26 January 2017
I figured out why I consider Lovely Rita granny music, and it's to do with the music. Although the chord progression isn't a 12 bar blues (aka I/IV/V in some combination, the most predictable progression imaginable), it is still very predictable and the melody has an orderly, precise, controlled feel unlike the more free flowing melodies on say, Maybe I'm Amazed or The Fool On The Hill . This is certainly true with the other granny songs as well.
Although Paul's ultimate Granny song When I'm Sixty Four incorporates complex chord changes with a beautiful melody that weaves through. I think there is a different way to classify Granny Music than safe and predictable.
I don't consider Lovely Rita to be granny music, in fact I only put 4 Beatles songs in that category. However some other songs are debatable.
The reason why I deem these songs to be granny music is because they are intentionally written in the music hall style both lyrically and melodically.
Lovely Rita doesn't fall into this category, although it has small elements of music hall. I also think it's lyrically too suggestive to be considered granny music
You left off Ob La Di Ob La Da
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26 January 2017
The reason I refer to them as safe and predictable is because they are pretty much all written like music hall singalongs, which to work as songs you can sing along with have to be of that predictable style. Not that predictability is a bad thing, I just think it's bad on Lovely Rita .
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21 March 2018
If John Lennon had never described When I'm Sixty Four as granny music in the first place, nobody would be even using this term. The gospel according to Saint John. Professor Lennon's musings on the Beatles' songs have always got up my nose. It seems now that every McCartney song that people dislike is deemed to be 'granny' music. A sexist and ageist term coming from Lennon anyway (er, grandpa music anyone?). The idea that older women with grandchildren only like a certain type of music is patronising. Music hall was loved by both men and women, old and young, including children, and if the definitions given of this type of music is anything to go by, then I would say a good many of Lennon's songs belong in the granny category as well.
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22 December 2013
It seems now that every McCartney song that people dislike is deemed to be 'granny' music. Pretty sexist and ageist term coming from Lennon anyway (er, grandpa music anyone?). The idea that older women with grandchildren only like a certain type of music is pretty patronising
This reminded me of a recent thread about Paul's supposed 'MASSive Ego'... Why zone in on John here?... My Sweet George could also be singled out for his "fruity" remarks about 'Maxwell's Silver Hammer '... Even Ringo had strong remarks about 'Maxwell's Silver Hammer ' http://ultimateclassicrock.com.....-hammer/ which, for the record, is one of my favourite tracks off of 'Abbey Road 's first side anyway (where all 6 are in a first place tie!)...:-)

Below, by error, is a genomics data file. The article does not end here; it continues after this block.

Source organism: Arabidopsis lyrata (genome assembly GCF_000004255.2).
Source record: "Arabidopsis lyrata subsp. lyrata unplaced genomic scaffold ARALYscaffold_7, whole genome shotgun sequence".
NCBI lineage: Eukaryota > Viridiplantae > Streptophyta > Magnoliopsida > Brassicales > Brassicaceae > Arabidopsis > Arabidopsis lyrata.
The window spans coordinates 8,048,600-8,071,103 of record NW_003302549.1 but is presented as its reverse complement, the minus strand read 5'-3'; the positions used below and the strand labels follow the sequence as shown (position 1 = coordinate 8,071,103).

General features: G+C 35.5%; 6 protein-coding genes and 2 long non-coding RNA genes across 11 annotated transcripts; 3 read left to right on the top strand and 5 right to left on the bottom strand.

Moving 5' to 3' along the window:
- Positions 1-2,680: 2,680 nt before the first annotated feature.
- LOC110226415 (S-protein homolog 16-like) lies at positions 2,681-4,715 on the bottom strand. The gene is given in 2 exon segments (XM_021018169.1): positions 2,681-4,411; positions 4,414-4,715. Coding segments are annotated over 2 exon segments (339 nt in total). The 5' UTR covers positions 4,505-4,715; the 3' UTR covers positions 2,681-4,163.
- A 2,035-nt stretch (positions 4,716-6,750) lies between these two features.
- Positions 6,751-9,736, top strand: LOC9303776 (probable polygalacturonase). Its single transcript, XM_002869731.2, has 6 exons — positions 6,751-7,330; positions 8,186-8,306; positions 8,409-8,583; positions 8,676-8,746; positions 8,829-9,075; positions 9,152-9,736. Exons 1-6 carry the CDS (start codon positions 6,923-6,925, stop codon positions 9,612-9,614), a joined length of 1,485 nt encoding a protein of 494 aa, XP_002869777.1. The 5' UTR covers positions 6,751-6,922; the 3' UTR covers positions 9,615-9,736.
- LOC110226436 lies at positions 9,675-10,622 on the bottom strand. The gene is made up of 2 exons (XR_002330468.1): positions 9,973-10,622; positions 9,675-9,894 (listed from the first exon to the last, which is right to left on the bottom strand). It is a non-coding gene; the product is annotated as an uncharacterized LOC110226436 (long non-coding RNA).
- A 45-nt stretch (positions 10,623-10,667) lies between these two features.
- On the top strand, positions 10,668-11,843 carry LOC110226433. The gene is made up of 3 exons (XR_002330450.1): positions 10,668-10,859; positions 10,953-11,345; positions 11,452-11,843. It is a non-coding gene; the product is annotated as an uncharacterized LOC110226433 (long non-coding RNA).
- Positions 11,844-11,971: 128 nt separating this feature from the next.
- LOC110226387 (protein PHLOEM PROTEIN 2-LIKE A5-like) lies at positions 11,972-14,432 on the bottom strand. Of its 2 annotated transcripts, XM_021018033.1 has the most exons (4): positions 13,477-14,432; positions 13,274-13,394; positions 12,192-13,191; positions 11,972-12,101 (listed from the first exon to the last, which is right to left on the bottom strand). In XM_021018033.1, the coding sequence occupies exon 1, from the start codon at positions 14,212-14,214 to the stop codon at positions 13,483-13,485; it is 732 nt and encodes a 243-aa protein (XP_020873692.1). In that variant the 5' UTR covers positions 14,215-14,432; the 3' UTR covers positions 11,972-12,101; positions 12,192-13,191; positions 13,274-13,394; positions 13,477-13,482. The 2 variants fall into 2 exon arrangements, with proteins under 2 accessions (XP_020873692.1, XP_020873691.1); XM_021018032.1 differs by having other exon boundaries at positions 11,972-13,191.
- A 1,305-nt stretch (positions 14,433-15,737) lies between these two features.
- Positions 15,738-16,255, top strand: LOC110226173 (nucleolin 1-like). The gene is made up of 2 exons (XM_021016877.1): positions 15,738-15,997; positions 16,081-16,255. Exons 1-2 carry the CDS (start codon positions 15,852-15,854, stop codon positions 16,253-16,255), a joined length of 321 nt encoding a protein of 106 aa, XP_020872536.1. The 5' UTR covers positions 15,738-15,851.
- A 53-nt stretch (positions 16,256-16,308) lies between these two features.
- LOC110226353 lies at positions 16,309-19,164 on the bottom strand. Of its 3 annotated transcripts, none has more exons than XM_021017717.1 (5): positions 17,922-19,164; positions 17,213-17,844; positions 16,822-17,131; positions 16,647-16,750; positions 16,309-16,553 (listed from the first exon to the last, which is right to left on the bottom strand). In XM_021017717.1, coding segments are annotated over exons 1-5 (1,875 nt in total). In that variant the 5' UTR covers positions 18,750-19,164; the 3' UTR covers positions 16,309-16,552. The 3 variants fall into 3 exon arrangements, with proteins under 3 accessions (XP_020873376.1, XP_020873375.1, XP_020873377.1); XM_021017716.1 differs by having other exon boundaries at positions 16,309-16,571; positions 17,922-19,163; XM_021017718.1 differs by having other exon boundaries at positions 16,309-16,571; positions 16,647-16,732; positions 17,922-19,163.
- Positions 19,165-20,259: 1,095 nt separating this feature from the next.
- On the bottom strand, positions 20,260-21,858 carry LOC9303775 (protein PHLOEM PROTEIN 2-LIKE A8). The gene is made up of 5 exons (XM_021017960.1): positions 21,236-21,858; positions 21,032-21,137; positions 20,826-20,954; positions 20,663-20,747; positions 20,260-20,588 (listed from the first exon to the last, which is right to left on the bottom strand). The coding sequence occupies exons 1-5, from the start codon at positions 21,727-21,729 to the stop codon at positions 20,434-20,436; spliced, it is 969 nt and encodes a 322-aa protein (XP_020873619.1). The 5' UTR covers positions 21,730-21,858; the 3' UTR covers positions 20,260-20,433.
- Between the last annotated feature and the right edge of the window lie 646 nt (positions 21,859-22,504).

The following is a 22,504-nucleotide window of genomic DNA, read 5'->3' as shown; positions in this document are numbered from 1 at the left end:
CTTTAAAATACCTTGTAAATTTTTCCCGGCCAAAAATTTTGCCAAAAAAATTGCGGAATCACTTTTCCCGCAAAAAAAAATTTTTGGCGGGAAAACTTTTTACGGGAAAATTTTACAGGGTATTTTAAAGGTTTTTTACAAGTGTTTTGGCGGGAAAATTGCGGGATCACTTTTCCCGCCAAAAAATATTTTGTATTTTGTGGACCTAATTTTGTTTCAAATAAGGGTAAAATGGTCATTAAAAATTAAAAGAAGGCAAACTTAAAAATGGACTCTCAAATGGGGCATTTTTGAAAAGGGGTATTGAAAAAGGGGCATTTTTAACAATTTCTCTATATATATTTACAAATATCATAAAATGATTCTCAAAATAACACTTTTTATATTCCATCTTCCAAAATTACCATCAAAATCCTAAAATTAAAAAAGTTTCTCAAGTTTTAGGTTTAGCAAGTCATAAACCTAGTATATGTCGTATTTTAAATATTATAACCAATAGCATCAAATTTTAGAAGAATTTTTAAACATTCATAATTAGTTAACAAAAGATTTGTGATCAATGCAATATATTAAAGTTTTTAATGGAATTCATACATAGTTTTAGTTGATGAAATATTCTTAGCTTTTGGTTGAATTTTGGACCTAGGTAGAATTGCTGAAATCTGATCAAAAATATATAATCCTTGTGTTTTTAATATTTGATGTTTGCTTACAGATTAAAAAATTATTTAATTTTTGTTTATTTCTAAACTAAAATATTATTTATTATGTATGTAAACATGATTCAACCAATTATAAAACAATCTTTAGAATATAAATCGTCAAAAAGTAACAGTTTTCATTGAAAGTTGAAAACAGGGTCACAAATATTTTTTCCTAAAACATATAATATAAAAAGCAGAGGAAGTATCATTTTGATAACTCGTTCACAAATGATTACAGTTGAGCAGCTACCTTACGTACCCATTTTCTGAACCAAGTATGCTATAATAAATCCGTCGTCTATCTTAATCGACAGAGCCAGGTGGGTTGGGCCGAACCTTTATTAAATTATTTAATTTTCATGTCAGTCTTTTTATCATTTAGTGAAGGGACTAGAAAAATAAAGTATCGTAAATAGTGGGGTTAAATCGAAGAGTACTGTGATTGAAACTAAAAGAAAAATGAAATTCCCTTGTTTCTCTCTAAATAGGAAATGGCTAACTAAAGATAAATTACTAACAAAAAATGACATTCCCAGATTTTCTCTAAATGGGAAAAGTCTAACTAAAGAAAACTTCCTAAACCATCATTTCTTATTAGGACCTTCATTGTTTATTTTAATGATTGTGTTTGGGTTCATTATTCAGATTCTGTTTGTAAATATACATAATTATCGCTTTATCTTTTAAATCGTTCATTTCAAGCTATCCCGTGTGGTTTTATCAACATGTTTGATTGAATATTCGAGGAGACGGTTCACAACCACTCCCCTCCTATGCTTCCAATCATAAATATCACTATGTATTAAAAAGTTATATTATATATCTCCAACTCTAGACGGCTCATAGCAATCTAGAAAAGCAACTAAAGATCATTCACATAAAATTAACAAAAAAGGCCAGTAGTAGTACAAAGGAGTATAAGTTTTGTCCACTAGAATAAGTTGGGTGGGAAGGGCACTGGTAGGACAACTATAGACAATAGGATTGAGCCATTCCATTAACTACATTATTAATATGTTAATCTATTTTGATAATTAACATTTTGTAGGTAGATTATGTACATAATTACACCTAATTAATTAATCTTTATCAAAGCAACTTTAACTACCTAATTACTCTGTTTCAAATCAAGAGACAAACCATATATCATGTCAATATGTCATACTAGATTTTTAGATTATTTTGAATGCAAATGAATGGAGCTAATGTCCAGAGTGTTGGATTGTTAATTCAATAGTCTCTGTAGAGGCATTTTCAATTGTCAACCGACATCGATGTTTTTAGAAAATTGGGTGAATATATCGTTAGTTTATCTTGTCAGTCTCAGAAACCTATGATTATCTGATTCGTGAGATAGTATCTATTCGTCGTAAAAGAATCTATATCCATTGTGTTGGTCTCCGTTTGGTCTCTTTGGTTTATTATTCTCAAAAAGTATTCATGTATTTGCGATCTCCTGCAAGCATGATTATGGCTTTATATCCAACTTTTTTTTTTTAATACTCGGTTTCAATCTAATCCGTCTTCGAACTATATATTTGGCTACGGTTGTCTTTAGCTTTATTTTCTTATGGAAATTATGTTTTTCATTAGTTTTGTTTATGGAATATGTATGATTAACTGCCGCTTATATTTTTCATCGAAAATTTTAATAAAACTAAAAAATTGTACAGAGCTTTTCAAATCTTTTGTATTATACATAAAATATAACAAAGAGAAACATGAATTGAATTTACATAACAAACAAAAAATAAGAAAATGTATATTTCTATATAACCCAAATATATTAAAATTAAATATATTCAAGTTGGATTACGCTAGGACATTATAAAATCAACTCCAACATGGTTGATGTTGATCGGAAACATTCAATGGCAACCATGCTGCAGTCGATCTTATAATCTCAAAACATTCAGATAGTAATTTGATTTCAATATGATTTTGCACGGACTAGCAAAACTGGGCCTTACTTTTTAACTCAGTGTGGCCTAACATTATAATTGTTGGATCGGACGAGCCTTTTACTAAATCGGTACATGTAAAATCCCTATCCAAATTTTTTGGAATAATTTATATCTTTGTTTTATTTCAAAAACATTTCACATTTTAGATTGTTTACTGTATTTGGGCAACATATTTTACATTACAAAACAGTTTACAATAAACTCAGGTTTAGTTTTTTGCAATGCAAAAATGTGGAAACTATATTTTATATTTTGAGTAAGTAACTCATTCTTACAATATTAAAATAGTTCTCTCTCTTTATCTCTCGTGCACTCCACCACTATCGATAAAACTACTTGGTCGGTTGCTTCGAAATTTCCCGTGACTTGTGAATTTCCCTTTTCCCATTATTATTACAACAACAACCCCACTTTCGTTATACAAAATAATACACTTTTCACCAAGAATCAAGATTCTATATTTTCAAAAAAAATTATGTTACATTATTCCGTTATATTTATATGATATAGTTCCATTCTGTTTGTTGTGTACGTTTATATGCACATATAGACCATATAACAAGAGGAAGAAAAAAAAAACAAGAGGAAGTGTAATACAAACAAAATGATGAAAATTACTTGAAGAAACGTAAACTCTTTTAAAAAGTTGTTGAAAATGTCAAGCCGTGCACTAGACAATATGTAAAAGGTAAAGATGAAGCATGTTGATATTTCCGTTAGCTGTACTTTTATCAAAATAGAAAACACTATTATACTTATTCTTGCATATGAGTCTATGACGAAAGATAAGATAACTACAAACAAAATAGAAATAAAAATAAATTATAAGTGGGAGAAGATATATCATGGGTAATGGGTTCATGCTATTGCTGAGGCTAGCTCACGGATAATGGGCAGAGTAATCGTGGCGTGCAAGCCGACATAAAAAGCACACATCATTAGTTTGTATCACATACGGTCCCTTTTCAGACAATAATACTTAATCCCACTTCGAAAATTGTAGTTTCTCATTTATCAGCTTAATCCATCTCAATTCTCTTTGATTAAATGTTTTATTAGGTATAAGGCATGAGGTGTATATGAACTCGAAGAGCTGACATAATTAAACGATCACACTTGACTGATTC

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21 March 2018
Being about the McCartney song Lovely Rita and the various comments it's drawn, I don't see the relevancy of George and Ringo's comments about MSH. My point being that John made his granny music comments very public in his Rolling Stone interviews and elsewhere - since then this derogatory phrase has pretty much become ingrained, unlike "fruity" or any other terms the others may have used (yes, McCartney too) to describe each others work. You never see "twenty Beatles songs that Paul/George/Ringo hated" etc. bandied around. Lennon's opinions have been well and truly aired on his colleagues' songs (not just Paul's) in the mainstream media. He was known for being a motor mouth so that doesn't make him exempt from being called out any more than the other three for their foibles.
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14 May 2015
Being about the McCartney song Lovely Rita and the various comments it's drawn, I don't see the relevancy of George and Ringo's comments about MSH. My point being that John made his granny music comments very public in his Rolling Stone interviews and elsewhere - since then this derogatory phrase has pretty much become ingrained, unlike "fruity" or any other terms the others may have used (yes, McCartney too) to describe each others work. You never see "twenty Beatles songs that Paul/George/Ringo hated" etc. bandied around do you? Lennon's opinions have been well and truly aired on his colleagues' songs (not just Paul's) in the mainstream media. He was known for being a motor mouth so that doesn't make him exempt from being called out any more than the other three for their foibles.